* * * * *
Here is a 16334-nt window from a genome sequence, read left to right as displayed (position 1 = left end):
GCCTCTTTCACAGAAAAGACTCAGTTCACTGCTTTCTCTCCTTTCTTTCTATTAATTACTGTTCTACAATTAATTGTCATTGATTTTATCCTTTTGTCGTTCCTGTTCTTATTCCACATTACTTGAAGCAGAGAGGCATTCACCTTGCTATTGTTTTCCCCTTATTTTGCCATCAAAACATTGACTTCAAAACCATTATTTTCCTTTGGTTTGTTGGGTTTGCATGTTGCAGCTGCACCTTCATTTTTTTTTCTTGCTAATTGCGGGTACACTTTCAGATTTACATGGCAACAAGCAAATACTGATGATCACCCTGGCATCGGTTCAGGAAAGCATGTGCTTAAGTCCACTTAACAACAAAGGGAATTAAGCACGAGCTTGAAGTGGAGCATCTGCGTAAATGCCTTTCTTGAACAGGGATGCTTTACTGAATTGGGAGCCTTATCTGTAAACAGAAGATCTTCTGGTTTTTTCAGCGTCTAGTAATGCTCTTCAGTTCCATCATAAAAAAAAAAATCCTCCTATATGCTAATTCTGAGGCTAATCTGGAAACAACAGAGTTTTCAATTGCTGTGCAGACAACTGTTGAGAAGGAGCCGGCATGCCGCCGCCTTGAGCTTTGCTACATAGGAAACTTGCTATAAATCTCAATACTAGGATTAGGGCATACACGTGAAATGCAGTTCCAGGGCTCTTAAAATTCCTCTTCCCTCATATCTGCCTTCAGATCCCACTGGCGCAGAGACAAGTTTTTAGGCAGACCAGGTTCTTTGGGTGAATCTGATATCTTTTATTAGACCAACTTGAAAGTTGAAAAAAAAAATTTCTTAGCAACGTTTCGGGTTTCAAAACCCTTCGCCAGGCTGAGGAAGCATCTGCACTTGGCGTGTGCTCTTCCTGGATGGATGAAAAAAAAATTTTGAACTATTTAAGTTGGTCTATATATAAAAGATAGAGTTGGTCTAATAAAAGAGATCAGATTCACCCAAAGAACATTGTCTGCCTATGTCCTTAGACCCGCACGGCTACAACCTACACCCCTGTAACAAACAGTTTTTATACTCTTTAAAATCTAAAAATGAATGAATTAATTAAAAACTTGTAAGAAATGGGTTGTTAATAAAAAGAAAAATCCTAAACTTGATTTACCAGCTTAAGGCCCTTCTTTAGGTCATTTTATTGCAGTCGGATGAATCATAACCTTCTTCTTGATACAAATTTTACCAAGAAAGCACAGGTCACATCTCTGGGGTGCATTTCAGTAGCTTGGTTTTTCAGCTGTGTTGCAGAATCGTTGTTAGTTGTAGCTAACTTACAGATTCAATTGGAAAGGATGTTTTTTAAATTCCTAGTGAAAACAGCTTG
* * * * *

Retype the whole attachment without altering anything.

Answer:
Here is a 16334-nt window from a genome sequence, read left to right as displayed (position 1 = left end):
GCCTCTTTCACAGAAAAGACTCAGTTCACTGCTTTCTCTCCTTTCTTTCTATTAATTACTGTTCTACAATTAATTGTCATTGATTTTATCCTTTTGTCGTTCCTGTTCTTATTCCACATTACTTGAAGCAGAGAGGCATTCACCTTGCTATTGTTTTCCCCTTATTTTGCCATCAAAACATTGACTTCAAAACCATTATTTTCCTTTGGTTTGTTGGGTTTGCATGTTGCAGCTGCACCTTCATTTTTTTTTCTTGCTAATTGCGGGTACACTTTCAGATTTACATGGCAACAAGCAAATACTGATGATCACCCTGGCATCGGTTCAGGAAAGCATGTGCTTAAGTCCACTTAACAACAAAGGGAATTAAGCACGAGCTTGAAGTGGAGCATCTGCGTAAATGCCTTTCTTGAACAGGGATGCTTTACTGAATTGGGAGCCTTATCTGTAAACAGAAGATCTTCTGGTTTTTTCAGCGTCTAGTAATGCTCTTCAGTTCCATCATAAAAAAAAAAATCCTCCTATATGCTAATTCTGAGGCTAATCTGGAAACAACAGAGTTTTCAATTGCTGTGCAGACAACTGTTGAGAAGGAGCCGGCATGCCGCCGCCTTGAGCTTTGCTACATAGGAAACTTGCTATAAATCTCAATACTAGGATTAGGGCATACACGTGAAATGCAGTTCCAGGGCTCTTAAAATTCCTCTTCCCTCATATCTGCCTTCAGATCCCACTGGCGCAGAGACAAGTTTTTAGGCAGACCAGGTTCTTTGGGTGAATCTGATATCTTTTATTAGACCAACTTGAAAGTTGAAAAAAAAAATTTCTTAGCAACGTTTCGGGTTTCAAAACCCTTCGCCAGGCTGAGGAAGCATCTGCACTTGGCGTGTGCTCTTCCTGGATGGATGAAAAAAAAATTTTGAACTATTTAAGTTGGTCTATATATAAAAGATAGAGTTGGTCTAATAAAAGAGATCAGATTCACCCAAAGAACATTGTCTGCCTATGTCCTTAGACCCGCACGGCTACAACCTACACCCCTGTAACAAACAGTTTTTATACTCTTTAAAATCTAAAAATGAATGAATTAATTAAAAACTTGTAAGAAATGGGTTGTTAATAAAAAGAAAAATCCTAAACTTGATTTACCAGCTTAAGGCCCTTCTTTAGGTCATTTTATTGCAGTCGGATGAATCATAACCTTCTTCTTGATACAAATTTTACCAAGAAAGCACAGGTCACATCTCTGGGGTGCATTTCAGTAGCTTGGTTTTTCAGCTGTGTTGCAGAATCGTTGTTAGTTGTAGCTAACTTACAGATTCAATTGGAAAGGATGTTTTTTAAATTCCTAGTGAAAACAGCTTG